I started to see how when I would grocery shop for myself, cook separate meals, or make my own things; it’s as if I was taking her joy to serve away from her, while insinuating that what she had to give wasn’t good enough for me. It definitely didn’t make me (or her) feel any happier, and if anything; it just left me feeling deprived.
In fact, at the end of the day, what she was cooking in happiness [butter and cheese and all], was healthier than me refusing to eat it out of fear.
Disordered eating and an intense fitness regimen can be weird like that. You start out doing it all for the right reasons and somewhere along the way, you lose sight of the bigger picture.
I think faith and being in a relationship with our Heavenly Father works the same way. After all, He [not I] is the Great Provider.
When we try to run from our circumstances, make our own side errands, control everything that’s on our plate, & try to fill up on our own sustenance, we cost ourselves more in the process, and detract from what’s already been prepared for us. This leaves us feeling overly complicated, anxious, and guilty for stunting our own progress; while robbing our caretaker of His desire and joy to give so freely in the process.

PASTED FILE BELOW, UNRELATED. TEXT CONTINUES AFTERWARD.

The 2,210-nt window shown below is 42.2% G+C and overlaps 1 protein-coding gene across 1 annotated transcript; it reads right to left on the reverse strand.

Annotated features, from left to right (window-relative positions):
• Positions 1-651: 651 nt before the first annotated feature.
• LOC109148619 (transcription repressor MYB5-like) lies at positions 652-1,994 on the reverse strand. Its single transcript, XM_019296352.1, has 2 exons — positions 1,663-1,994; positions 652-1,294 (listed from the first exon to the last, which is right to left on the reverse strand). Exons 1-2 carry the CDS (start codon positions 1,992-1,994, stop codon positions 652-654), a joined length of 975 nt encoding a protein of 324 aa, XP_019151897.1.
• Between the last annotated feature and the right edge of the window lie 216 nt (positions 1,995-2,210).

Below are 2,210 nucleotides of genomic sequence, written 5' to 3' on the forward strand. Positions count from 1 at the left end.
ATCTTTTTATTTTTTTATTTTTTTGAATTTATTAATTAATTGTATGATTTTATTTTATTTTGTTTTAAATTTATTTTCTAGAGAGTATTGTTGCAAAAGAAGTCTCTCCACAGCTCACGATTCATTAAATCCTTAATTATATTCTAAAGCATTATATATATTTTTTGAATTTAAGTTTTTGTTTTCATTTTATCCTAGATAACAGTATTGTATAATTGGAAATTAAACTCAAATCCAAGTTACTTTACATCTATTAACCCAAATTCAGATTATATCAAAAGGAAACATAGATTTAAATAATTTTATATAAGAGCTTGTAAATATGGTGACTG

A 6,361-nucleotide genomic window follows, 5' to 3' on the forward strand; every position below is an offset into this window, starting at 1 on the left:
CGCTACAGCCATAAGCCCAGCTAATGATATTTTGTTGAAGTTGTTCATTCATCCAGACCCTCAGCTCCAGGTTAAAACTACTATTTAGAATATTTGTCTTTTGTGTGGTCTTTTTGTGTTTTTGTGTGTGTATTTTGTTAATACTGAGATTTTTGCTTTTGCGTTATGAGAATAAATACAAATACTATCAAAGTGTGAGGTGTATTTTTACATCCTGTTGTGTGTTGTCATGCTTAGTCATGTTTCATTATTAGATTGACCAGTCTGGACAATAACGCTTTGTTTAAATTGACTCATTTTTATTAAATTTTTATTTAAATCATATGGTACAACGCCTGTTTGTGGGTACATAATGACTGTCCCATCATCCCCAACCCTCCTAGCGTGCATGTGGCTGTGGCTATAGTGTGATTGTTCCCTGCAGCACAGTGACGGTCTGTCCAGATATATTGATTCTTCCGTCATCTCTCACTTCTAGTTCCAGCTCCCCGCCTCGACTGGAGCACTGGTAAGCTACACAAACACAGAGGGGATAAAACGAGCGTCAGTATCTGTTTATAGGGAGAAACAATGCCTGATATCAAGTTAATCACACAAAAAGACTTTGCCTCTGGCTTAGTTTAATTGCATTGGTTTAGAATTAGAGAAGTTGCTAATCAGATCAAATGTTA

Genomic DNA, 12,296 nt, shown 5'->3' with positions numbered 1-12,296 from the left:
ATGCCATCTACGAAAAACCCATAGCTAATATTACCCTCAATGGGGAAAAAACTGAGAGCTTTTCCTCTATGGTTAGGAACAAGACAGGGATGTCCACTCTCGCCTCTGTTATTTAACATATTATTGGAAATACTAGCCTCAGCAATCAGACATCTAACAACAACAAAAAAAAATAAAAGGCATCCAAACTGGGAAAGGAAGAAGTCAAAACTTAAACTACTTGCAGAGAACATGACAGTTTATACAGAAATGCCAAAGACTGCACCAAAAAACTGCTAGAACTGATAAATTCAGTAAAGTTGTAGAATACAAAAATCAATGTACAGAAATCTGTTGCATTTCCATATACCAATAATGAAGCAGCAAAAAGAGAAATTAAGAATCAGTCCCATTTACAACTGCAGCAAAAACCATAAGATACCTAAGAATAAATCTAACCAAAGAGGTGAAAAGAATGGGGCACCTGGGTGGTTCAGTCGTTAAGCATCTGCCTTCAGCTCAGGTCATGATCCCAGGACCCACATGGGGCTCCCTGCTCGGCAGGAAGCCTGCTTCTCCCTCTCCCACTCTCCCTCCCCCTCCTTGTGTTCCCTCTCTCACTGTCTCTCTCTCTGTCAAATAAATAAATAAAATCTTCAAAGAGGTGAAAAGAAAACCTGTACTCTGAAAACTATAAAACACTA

“Cast all your anxiety on him because he cares for you.” [1 Peter 5:7]
It also makes me think of how, in the book of Luke, Jesus asked His disciples:
“When I sent you out with no moneybag or knapsack or sandals, did you lack anything?” They said, “Nothing.” He said to them, …”For what is written about me has its fulfillment … It is enough.” [Luke 22:35-38, ESV, abbreviated]
I see those last three words and I think of how many aspects of my life they apply to. That what’s plated before me is enough. That my gifts, my talents, my abilities are enough. That when I feel lacking in materialistic things, I already have enough.
When I feel ‘hungry’, when I feel ‘full’ – I’ve ‘consumed’ enough. When I feel mentally, spiritually, physically, or emotionally exhausted by inactivity and inability, there’s no need for more berating myself, because grace is enough.
He rests, settles, soothes, softens, and fills the crevices of our craving hearts, joints, & soft tissues in need of repair. He rounds out our edges, and mends at all the broken places in a way so delicate, and tender; yet incomprehensibly bold and strong.
Fast forward to 22 months later – still injured and awaiting my surgery date, it’s almost laughable how I’m at a healthier weight than I’ve been in years. Sure, I’ve had to buy new jeans and my tops don’t lay as loose as they used to. On some days do I hate that? Yes. Do I feel perfect where I’m at? Course not. There is always work to be done & the only constant is change.